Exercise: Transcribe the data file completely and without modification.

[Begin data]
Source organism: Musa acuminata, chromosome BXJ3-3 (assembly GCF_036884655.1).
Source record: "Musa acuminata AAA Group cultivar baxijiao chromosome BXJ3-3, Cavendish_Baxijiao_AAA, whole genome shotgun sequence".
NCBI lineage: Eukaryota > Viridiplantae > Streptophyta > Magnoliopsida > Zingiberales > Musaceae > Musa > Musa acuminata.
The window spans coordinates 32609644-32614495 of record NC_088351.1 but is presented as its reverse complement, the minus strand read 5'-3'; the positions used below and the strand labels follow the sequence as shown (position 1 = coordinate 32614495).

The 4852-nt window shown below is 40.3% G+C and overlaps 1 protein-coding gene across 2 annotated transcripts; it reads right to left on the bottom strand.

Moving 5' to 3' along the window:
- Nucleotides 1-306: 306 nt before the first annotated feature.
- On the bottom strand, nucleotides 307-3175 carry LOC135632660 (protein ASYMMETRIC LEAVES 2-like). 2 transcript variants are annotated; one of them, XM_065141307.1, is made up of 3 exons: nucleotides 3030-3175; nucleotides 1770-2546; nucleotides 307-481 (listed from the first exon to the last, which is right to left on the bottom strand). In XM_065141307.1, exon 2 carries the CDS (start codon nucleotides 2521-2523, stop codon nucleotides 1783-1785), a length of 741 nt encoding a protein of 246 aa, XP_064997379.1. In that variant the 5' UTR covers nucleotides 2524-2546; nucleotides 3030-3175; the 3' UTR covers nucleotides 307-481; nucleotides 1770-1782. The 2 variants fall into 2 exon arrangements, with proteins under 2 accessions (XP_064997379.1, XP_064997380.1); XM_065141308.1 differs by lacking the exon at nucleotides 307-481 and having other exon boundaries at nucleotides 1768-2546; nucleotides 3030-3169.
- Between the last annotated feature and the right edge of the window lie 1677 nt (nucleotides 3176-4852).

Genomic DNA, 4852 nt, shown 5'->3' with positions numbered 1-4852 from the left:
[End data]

Source organism: Musa acuminata, chromosome BXJ3-3 (assembly GCF_036884655.1).
Source record: "Musa acuminata AAA Group cultivar baxijiao chromosome BXJ3-3, Cavendish_Baxijiao_AAA, whole genome shotgun sequence".
NCBI lineage: Eukaryota > Viridiplantae > Streptophyta > Magnoliopsida > Zingiberales > Musaceae > Musa > Musa acuminata.
The window spans coordinates 32609644-32614495 of record NC_088351.1 but is presented as its reverse complement, the minus strand read 5'-3'; the positions used below and the strand labels follow the sequence as shown (position 1 = coordinate 32614495).

The 4852-nt window shown below is 40.3% G+C and overlaps 1 protein-coding gene across 2 annotated transcripts; it reads right to left on the bottom strand.

Moving 5' to 3' along the window:
- Nucleotides 1-306: 306 nt before the first annotated feature.
- On the bottom strand, nucleotides 307-3175 carry LOC135632660 (protein ASYMMETRIC LEAVES 2-like). 2 transcript variants are annotated; one of them, XM_065141307.1, is made up of 3 exons: nucleotides 3030-3175; nucleotides 1770-2546; nucleotides 307-481 (listed from the first exon to the last, which is right to left on the bottom strand). In XM_065141307.1, exon 2 carries the CDS (start codon nucleotides 2521-2523, stop codon nucleotides 1783-1785), a length of 741 nt encoding a protein of 246 aa, XP_064997379.1. In that variant the 5' UTR covers nucleotides 2524-2546; nucleotides 3030-3175; the 3' UTR covers nucleotides 307-481; nucleotides 1770-1782. The 2 variants fall into 2 exon arrangements, with proteins under 2 accessions (XP_064997379.1, XP_064997380.1); XM_065141308.1 differs by lacking the exon at nucleotides 307-481 and having other exon boundaries at nucleotides 1768-2546; nucleotides 3030-3169.
- Between the last annotated feature and the right edge of the window lie 1677 nt (nucleotides 3176-4852).

Genomic DNA, 4852 nt, shown 5'->3' with positions numbered 1-4852 from the left: